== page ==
We have four main communities, from my perspective.* Parents want solutions to the problems their child faces, generally caused by lack of services within their school, and strategies for dealing with the wide range of social and emotional issues their child experiences. This makes perfect sense: You’re concerned about your child, you don’t really care whether other students’ face similar issues, you don’t have the time to keep up with the latest research – you want solutions that help your bright child immediately. Even more to the point, parents feel an urgency for quick action because, for example, an underchallenged fourth-grader only has one shot at fourth grade, and the problem needs to be addressed NOW. So a deficit perspective that treats each gifted student as dealing with unique academic, social, and emotional issues and challenges is reasonable. Yet many other parents and the school may appear unsupportive or even dismissive of your child’s needs: “They’re smart, they’ll figure it out on their own without any help.”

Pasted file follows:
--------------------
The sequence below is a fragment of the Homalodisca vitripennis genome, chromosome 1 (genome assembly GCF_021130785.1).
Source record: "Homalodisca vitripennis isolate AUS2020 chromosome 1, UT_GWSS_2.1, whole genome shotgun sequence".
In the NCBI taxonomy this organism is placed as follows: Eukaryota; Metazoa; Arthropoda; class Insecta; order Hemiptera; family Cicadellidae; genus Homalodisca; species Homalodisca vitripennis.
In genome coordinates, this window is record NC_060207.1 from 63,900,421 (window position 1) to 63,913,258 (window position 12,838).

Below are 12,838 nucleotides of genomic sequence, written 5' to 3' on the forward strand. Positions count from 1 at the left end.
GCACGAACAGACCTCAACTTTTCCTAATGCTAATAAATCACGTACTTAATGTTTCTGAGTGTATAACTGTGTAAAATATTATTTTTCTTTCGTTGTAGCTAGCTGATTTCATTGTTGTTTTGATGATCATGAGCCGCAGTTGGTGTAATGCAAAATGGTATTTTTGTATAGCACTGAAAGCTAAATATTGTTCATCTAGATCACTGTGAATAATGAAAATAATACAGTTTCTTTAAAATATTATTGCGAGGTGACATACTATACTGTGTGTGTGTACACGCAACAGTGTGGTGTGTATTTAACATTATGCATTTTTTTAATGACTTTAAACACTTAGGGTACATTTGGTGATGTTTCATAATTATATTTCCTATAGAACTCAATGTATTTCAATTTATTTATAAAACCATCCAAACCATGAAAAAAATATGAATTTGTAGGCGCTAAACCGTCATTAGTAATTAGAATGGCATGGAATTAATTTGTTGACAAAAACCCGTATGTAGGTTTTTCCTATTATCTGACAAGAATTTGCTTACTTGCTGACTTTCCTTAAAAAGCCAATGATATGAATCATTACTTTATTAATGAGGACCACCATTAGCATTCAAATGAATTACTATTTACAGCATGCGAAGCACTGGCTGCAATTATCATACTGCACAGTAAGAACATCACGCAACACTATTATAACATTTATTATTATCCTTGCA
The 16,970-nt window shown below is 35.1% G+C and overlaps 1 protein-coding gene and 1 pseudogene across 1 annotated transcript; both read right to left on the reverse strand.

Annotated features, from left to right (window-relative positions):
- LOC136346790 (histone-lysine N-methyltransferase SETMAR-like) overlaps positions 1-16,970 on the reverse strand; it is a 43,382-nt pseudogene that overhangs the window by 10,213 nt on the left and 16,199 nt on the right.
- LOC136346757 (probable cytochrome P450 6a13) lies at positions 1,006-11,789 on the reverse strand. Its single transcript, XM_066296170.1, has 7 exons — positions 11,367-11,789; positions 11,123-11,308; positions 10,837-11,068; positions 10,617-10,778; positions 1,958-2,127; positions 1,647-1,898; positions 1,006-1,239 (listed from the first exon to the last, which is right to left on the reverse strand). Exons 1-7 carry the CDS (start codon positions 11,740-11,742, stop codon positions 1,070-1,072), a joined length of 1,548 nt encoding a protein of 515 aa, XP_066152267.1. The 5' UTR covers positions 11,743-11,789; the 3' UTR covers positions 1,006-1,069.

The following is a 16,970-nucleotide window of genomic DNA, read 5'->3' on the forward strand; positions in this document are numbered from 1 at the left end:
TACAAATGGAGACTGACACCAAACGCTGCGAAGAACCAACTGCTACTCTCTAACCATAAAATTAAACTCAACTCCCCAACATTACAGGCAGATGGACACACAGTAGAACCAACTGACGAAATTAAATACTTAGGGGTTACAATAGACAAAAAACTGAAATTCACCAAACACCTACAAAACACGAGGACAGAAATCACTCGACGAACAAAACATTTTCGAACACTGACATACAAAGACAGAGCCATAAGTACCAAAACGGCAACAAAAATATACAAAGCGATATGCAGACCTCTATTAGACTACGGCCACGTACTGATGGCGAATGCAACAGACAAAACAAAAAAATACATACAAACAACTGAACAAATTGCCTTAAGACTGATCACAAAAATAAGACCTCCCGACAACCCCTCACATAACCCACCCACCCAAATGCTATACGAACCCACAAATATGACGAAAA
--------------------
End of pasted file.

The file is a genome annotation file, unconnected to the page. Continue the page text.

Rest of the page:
Most talented students know they are different, even at a young age. Their concerns tend to involve keeping themselves challenged and interested when in school, along with all the normal trials and tribulations faced by young people: making and maintaining friendships, developing a sense of identity while not wanting to stick out from the crowd too much, having fun. They realize they have the potential to do important things, but they also live in a culture where advanced academic achievement is paradoxically either an expectation (to an excessive degree) or a social detriment – especially for low-income, Black, Hispanic, Native American, twice exceptional, and female students. Or both!